Must Watch

Hanna girma singing on seifu on ebs

Ethiopian music can refer to any style of music from Ethiopia, but it is most commonly associated with a genre defined by a pentatonic modal structure and exceptionally big note gaps.
The qenet modal system, which includes four fundamental modes: tezeta, bati, ambassel, and anchihoy, is the foundation of Ethiopian Highlands music. Three further variations on the previous modes are tezeta minor, bati major, and bati minor. Some songs, such as tizita, a memory song, are named after their qenet. These modes are frequently not tempered when played on traditional instruments (i.e., the pitches may deviate significantly from the Western-tempered tuning system), but they are tempered when played on Western instruments like pianos and guitars. Ethiopian highland music is predominantly monophonic or heterophonic. In a number of southern cities, polyphonic music can be heard. Although Majangir has only four parts, Dorze polyphonic singing (edho) can have up to five. Ethiopia is a traditional musical country. Even while popular music is played, recorded, and listened to, most musicians also sing traditional tunes, which the majority of listeners prefer. Brass bands were imported from Jerusalem in the shape of forty Armenian orphans (Arba Lijoch) during Haile Selassie’s reign, and were a long-standing popular musical tradition in Ethiopia. This band became Ethiopia’s first official orchestra when it landed in Addis Ababa on September 6, 1924. Large orchestras accompanied concerts in the final months of WWII; the Army Band, Police Band, and Imperial Bodyguard Band were the most well-known orchestras. Mahmoud Ahmed, Alemayehu Eshete, Hirut Bekele, Ali Birra, Ayalew Mesfin, Kiros Alemayehu, Muluken Melesse, and Tilahun Gessesse were among the most popular Ethiopian musicians from the 1950s to the 1970s, while popular folk musicians included Alemu Aga, Kassa Tessema, Ketema Makonnen, Asnaketch Worku, and Mary Armede Mulatu Astatke, a pioneer of Ethio-jazz, was one of the most prominent artists of his period. The three most important Ethiopian record labels at the time were Amha Records, Kaifa Records, and Philips-Ethiopia. Several of these songs and albums have been reissued on compact disc by Buda Musique’s Éthiopiques series since 1997.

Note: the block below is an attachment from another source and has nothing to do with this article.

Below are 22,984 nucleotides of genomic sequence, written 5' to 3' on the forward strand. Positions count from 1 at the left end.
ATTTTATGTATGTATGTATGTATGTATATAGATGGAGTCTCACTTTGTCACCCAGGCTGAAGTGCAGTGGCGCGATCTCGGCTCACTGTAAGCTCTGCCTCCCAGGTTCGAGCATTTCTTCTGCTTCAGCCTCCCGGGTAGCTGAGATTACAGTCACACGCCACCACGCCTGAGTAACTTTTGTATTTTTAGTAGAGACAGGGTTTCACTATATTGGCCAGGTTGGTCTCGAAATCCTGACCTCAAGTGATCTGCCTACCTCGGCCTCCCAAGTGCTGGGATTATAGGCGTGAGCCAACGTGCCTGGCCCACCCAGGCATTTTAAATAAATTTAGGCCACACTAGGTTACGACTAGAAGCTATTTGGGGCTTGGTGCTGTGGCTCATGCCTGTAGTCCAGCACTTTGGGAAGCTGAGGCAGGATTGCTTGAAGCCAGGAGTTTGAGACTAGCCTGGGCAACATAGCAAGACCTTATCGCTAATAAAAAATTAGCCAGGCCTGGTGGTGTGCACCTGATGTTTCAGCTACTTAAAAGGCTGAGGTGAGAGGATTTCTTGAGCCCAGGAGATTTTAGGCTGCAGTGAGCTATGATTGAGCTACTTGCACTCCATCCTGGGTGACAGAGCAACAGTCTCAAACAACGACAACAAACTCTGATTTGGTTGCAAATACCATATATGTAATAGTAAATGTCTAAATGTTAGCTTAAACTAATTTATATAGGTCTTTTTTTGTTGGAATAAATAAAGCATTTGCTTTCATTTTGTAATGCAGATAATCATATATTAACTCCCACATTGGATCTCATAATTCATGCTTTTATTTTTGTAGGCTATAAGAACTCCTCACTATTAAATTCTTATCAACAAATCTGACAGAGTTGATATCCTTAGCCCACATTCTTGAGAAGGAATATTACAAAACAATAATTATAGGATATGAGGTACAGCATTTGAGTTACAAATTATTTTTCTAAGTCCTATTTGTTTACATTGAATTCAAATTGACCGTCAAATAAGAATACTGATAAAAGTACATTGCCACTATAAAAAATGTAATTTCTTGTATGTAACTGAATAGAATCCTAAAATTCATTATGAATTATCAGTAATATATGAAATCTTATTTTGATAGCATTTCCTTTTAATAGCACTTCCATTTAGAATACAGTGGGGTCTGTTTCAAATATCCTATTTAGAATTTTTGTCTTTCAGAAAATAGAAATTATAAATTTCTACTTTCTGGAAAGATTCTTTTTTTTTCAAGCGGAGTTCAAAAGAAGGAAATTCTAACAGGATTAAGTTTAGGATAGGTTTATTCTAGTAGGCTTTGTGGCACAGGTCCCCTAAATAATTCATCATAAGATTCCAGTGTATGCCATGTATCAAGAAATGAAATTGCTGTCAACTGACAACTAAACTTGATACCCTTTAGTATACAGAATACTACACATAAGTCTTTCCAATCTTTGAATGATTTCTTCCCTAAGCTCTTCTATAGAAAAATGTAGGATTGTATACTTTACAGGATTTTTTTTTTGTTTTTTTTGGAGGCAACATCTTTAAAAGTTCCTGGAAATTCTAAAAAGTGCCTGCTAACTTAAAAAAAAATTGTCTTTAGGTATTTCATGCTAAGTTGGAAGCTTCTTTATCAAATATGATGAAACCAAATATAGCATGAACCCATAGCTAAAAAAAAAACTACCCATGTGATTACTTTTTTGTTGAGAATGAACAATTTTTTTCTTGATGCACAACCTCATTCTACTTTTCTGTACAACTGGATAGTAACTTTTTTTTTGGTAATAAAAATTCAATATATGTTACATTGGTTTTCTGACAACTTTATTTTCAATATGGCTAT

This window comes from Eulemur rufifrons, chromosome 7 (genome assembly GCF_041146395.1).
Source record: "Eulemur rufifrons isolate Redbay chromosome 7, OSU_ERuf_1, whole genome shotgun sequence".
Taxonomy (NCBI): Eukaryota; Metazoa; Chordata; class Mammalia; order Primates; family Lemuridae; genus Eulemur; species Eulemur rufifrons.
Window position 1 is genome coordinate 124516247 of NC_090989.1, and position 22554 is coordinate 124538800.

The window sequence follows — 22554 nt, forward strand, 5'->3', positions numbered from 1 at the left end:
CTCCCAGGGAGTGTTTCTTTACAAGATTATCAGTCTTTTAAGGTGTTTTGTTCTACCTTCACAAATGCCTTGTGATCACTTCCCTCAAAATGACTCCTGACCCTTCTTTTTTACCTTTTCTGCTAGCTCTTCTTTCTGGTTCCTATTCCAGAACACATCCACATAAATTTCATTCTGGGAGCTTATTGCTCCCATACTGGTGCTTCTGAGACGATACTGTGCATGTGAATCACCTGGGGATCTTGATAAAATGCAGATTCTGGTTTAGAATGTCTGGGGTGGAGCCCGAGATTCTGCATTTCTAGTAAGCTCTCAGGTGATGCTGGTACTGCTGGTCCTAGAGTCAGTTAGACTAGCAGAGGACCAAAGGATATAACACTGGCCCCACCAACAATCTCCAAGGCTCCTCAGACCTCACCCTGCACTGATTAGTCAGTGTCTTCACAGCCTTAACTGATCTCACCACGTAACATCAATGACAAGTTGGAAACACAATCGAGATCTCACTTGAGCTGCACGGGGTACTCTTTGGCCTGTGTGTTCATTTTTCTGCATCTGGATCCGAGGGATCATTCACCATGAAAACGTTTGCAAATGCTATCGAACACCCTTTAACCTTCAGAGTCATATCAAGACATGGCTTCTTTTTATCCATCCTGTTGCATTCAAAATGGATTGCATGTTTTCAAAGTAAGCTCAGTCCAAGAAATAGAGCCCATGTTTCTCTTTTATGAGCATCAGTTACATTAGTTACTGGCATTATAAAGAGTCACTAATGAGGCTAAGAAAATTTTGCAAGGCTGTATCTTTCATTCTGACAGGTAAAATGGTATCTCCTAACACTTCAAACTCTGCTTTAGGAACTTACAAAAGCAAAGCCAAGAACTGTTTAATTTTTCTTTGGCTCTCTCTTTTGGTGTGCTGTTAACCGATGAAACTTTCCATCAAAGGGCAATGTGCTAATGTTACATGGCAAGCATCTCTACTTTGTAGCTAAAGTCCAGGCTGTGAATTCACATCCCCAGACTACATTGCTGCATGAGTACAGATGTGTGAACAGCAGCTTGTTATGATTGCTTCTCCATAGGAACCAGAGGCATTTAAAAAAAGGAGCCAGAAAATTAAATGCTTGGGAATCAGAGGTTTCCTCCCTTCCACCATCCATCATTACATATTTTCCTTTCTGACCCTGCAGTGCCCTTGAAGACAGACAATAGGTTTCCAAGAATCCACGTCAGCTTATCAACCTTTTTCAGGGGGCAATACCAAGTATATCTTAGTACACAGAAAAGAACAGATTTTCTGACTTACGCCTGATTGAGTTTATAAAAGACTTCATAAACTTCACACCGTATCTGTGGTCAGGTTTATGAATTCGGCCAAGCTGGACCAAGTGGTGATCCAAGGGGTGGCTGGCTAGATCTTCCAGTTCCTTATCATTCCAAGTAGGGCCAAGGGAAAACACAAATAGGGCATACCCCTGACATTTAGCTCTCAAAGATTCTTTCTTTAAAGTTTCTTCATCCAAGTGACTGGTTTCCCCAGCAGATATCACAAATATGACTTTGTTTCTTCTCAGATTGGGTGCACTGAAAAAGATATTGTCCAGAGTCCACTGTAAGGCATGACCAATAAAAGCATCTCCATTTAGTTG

Related Articles

Back to top button